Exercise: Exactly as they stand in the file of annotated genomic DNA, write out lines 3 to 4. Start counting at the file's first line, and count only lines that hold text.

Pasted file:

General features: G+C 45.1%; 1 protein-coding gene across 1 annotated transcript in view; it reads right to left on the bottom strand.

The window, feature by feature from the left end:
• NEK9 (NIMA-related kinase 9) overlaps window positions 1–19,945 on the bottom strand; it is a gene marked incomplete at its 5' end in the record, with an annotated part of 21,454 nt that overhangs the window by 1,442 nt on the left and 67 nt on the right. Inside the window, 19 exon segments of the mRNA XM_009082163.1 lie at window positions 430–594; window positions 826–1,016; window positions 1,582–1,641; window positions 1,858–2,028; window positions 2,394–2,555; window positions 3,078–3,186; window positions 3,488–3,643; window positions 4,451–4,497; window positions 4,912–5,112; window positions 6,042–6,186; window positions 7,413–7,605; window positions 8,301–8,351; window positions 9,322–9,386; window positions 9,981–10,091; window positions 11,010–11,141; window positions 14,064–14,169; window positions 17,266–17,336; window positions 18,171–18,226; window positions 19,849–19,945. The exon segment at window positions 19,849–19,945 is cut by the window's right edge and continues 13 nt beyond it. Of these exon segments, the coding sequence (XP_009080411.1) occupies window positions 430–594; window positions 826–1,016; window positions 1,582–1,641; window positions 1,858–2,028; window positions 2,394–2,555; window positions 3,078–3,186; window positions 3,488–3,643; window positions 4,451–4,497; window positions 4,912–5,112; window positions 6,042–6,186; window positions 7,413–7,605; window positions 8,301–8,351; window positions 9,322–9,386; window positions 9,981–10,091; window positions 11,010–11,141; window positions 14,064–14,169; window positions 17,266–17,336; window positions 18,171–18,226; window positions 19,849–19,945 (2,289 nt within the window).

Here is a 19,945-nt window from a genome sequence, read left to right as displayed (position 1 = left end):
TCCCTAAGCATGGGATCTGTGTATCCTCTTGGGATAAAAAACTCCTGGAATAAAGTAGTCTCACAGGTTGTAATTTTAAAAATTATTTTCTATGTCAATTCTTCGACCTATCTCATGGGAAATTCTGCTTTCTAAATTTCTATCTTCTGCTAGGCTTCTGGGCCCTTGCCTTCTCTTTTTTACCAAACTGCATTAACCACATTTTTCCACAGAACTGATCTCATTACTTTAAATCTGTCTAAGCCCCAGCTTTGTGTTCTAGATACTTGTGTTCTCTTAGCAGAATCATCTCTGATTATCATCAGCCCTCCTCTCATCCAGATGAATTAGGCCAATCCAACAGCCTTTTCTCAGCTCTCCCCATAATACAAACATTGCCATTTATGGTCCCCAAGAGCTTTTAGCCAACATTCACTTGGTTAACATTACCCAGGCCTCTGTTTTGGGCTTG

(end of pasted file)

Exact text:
• NEK9 (NIMA-related kinase 9) overlaps window positions 1–19,945 on the bottom strand; it is a gene marked incomplete at its 5' end in the record, with an annotated part of 21,454 nt that overhangs the window by 1,442 nt on the left and 67 nt on the right. Inside the window, 19 exon segments of the mRNA XM_009082163.1 lie at window positions 430–594; window positions 826–1,016; window positions 1,582–1,641; window positions 1,858–2,028; window positions 2,394–2,555; window positions 3,078–3,186; window positions 3,488–3,643; window positions 4,451–4,497; window positions 4,912–5,112; window positions 6,042–6,186; window positions 7,413–7,605; window positions 8,301–8,351; window positions 9,322–9,386; window positions 9,981–10,091; window positions 11,010–11,141; window positions 14,064–14,169; window positions 17,266–17,336; window positions 18,171–18,226; window positions 19,849–19,945. The exon segment at window positions 19,849–19,945 is cut by the window's right edge and continues 13 nt beyond it. Of these exon segments, the coding sequence (XP_009080411.1) occupies window positions 430–594; window positions 826–1,016; window positions 1,582–1,641; window positions 1,858–2,028; window positions 2,394–2,555; window positions 3,078–3,186; window positions 3,488–3,643; window positions 4,451–4,497; window positions 4,912–5,112; window positions 6,042–6,186; window positions 7,413–7,605; window positions 8,301–8,351; window positions 9,322–9,386; window positions 9,981–10,091; window positions 11,010–11,141; window positions 14,064–14,169; window positions 17,266–17,336; window positions 18,171–18,226; window positions 19,849–19,945 (2,289 nt within the window).

Here is a 19,945-nt window from a genome sequence, read left to right as displayed (position 1 = left end):